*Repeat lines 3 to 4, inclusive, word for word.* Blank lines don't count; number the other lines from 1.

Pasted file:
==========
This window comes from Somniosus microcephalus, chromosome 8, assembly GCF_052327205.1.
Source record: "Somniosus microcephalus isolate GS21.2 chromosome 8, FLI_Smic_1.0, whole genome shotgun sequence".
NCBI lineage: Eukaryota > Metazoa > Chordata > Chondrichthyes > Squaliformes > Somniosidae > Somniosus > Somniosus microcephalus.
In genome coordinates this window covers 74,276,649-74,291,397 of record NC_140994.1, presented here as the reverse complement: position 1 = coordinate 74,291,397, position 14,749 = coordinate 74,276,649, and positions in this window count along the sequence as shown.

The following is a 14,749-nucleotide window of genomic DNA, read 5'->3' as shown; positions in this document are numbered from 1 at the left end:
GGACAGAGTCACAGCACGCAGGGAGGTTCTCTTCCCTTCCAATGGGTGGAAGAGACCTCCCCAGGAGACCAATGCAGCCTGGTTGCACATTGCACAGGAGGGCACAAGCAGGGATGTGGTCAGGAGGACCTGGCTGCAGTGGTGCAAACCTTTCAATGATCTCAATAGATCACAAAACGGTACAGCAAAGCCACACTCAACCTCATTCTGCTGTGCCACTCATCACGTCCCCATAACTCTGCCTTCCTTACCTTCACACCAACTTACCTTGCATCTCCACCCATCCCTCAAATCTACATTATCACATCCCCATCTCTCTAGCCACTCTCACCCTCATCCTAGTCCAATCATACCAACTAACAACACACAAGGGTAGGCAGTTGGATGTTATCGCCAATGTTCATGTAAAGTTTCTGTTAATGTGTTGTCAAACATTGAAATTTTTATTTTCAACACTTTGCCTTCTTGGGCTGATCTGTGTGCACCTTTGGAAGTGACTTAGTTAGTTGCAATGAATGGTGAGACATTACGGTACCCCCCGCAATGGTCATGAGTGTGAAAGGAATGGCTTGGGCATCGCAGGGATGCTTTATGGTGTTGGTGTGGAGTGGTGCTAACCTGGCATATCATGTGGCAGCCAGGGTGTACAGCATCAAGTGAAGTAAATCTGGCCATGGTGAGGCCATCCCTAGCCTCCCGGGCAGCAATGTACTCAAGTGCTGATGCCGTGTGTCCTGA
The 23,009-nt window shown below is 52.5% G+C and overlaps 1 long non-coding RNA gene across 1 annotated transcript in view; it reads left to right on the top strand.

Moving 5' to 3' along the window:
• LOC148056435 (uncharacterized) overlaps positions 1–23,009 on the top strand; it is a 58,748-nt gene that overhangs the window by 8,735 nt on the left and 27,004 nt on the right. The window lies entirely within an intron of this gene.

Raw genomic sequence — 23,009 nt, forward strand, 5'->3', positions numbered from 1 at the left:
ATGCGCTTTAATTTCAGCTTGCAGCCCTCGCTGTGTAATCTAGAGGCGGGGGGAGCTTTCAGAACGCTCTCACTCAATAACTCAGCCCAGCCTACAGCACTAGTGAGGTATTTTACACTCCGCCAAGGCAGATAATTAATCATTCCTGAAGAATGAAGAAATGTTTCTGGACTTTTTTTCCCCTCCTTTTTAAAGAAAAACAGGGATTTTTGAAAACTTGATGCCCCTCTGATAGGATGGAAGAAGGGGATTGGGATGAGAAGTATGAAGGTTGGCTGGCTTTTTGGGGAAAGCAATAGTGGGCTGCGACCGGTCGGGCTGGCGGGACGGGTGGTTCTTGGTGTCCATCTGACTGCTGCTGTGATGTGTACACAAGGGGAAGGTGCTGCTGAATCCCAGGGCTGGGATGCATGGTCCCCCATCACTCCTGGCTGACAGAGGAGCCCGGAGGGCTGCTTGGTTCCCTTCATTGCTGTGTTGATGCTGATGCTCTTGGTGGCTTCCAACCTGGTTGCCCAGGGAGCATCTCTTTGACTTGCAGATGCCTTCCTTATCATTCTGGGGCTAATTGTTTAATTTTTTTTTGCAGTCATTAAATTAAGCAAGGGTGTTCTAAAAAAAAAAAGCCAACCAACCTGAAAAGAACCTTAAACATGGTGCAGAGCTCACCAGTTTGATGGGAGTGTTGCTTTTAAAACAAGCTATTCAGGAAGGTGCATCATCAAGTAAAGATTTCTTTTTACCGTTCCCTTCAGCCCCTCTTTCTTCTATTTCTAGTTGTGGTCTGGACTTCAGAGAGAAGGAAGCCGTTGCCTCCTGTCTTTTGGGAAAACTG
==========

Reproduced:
NCBI lineage: Eukaryota > Metazoa > Chordata > Chondrichthyes > Squaliformes > Somniosidae > Somniosus > Somniosus microcephalus.
In genome coordinates this window covers 74,276,649-74,291,397 of record NC_140994.1, presented here as the reverse complement: position 1 = coordinate 74,291,397, position 14,749 = coordinate 74,276,649, and positions in this window count along the sequence as shown.